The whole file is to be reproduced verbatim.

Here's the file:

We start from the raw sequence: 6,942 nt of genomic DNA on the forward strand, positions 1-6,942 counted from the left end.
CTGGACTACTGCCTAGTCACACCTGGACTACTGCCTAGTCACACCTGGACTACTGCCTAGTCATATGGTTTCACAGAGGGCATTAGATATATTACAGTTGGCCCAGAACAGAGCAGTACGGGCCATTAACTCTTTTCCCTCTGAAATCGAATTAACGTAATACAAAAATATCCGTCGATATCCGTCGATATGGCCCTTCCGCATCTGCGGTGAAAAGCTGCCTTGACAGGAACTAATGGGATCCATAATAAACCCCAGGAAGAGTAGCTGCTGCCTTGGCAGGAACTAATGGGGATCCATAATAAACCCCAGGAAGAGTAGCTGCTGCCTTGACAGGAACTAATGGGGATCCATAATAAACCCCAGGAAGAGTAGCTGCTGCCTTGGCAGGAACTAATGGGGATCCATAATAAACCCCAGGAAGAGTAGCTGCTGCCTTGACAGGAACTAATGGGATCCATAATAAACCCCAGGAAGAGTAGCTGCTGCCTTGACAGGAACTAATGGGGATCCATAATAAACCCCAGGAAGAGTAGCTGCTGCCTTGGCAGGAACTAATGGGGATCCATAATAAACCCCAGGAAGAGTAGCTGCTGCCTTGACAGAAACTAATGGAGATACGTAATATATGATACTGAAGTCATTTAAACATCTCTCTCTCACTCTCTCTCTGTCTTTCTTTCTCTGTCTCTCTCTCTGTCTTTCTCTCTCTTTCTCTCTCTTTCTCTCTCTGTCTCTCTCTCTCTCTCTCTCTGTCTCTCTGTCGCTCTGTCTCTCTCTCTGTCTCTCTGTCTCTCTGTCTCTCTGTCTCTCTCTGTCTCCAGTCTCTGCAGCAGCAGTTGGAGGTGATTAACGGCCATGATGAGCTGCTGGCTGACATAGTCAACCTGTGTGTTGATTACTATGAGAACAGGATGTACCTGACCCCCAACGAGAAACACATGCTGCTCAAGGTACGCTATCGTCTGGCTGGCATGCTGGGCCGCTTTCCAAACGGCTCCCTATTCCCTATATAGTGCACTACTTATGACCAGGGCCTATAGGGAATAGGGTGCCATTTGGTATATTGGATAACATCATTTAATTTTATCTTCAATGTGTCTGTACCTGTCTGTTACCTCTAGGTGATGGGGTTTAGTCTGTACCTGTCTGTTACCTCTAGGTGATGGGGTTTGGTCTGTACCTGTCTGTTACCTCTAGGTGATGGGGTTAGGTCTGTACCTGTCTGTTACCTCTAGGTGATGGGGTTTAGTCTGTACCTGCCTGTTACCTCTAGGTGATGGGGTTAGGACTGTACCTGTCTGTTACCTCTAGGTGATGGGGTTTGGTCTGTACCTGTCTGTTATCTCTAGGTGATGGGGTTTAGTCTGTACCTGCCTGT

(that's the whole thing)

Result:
We start from the raw sequence: 6,942 nt of genomic DNA on the forward strand, positions 1-6,942 counted from the left end.
CTGGACTACTGCCTAGTCACACCTGGACTACTGCCTAGTCACACCTGGACTACTGCCTAGTCATATGGTTTCACAGAGGGCATTAGATATATTACAGTTGGCCCAGAACAGAGCAGTACGGGCCATTAACTCTTTTCCCTCTGAAATCGAATTAACGTAATACAAAAATATCCGTCGATATCCGTCGATATGGCCCTTCCGCATCTGCGGTGAAAAGCTGCCTTGACAGGAACTAATGGGATCCATAATAAACCCCAGGAAGAGTAGCTGCTGCCTTGGCAGGAACTAATGGGGATCCATAATAAACCCCAGGAAGAGTAGCTGCTGCCTTGACAGGAACTAATGGGGATCCATAATAAACCCCAGGAAGAGTAGCTGCTGCCTTGGCAGGAACTAATGGGGATCCATAATAAACCCCAGGAAGAGTAGCTGCTGCCTTGACAGGAACTAATGGGATCCATAATAAACCCCAGGAAGAGTAGCTGCTGCCTTGACAGGAACTAATGGGGATCCATAATAAACCCCAGGAAGAGTAGCTGCTGCCTTGGCAGGAACTAATGGGGATCCATAATAAACCCCAGGAAGAGTAGCTGCTGCCTTGACAGAAACTAATGGAGATACGTAATATATGATACTGAAGTCATTTAAACATCTCTCTCTCACTCTCTCTCTGTCTTTCTTTCTCTGTCTCTCTCTCTGTCTTTCTCTCTCTTTCTCTCTCTTTCTCTCTCTGTCTCTCTCTCTCTCTCTCTCTGTCTCTCTGTCGCTCTGTCTCTCTCTCTGTCTCTCTGTCTCTCTGTCTCTCTGTCTCTCTCTGTCTCCAGTCTCTGCAGCAGCAGTTGGAGGTGATTAACGGCCATGATGAGCTGCTGGCTGACATAGTCAACCTGTGTGTTGATTACTATGAGAACAGGATGTACCTGACCCCCAACGAGAAACACATGCTGCTCAAGGTACGCTATCGTCTGGCTGGCATGCTGGGCCGCTTTCCAAACGGCTCCCTATTCCCTATATAGTGCACTACTTATGACCAGGGCCTATAGGGAATAGGGTGCCATTTGGTATATTGGATAACATCATTTAATTTTATCTTCAATGTGTCTGTACCTGTCTGTTACCTCTAGGTGATGGGGTTTAGTCTGTACCTGTCTGTTACCTCTAGGTGATGGGGTTTGGTCTGTACCTGTCTGTTACCTCTAGGTGATGGGGTTAGGTCTGTACCTGTCTGTTACCTCTAGGTGATGGGGTTTAGTCTGTACCTGCCTGTTACCTCTAGGTGATGGGGTTAGGACTGTACCTGTCTGTTACCTCTAGGTGATGGGGTTTGGTCTGTACCTGTCTGTTATCTCTAGGTGATGGGGTTTAGTCTGTACCTGCCTGT